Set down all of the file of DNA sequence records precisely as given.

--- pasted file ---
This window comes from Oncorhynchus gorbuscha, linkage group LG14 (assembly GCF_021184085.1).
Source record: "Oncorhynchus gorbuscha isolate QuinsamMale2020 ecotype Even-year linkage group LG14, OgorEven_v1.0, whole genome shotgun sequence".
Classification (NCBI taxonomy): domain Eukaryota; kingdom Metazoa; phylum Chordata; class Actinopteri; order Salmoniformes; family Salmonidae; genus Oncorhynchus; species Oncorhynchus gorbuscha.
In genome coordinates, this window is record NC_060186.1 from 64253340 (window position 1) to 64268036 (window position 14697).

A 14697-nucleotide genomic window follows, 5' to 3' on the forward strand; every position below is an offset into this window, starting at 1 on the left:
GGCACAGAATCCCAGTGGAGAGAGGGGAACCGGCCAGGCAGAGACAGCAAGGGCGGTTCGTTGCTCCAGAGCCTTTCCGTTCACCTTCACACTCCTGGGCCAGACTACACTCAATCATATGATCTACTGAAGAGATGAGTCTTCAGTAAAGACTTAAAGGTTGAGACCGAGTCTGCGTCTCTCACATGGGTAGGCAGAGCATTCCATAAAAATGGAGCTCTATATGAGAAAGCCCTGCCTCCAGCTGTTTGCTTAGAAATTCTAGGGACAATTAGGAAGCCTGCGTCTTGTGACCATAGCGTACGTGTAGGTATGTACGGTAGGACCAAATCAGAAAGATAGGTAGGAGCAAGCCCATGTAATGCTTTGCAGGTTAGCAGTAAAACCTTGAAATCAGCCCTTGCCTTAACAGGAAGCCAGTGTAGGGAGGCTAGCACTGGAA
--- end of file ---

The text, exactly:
This window comes from Oncorhynchus gorbuscha, linkage group LG14 (assembly GCF_021184085.1).
Source record: "Oncorhynchus gorbuscha isolate QuinsamMale2020 ecotype Even-year linkage group LG14, OgorEven_v1.0, whole genome shotgun sequence".
Classification (NCBI taxonomy): domain Eukaryota; kingdom Metazoa; phylum Chordata; class Actinopteri; order Salmoniformes; family Salmonidae; genus Oncorhynchus; species Oncorhynchus gorbuscha.
In genome coordinates, this window is record NC_060186.1 from 64253340 (window position 1) to 64268036 (window position 14697).

A 14697-nucleotide genomic window follows, 5' to 3' on the forward strand; every position below is an offset into this window, starting at 1 on the left:
GGCACAGAATCCCAGTGGAGAGAGGGGAACCGGCCAGGCAGAGACAGCAAGGGCGGTTCGTTGCTCCAGAGCCTTTCCGTTCACCTTCACACTCCTGGGCCAGACTACACTCAATCATATGATCTACTGAAGAGATGAGTCTTCAGTAAAGACTTAAAGGTTGAGACCGAGTCTGCGTCTCTCACATGGGTAGGCAGAGCATTCCATAAAAATGGAGCTCTATATGAGAAAGCCCTGCCTCCAGCTGTTTGCTTAGAAATTCTAGGGACAATTAGGAAGCCTGCGTCTTGTGACCATAGCGTACGTGTAGGTATGTACGGTAGGACCAAATCAGAAAGATAGGTAGGAGCAAGCCCATGTAATGCTTTGCAGGTTAGCAGTAAAACCTTGAAATCAGCCCTTGCCTTAACAGGAAGCCAGTGTAGGGAGGCTAGCACTGGAA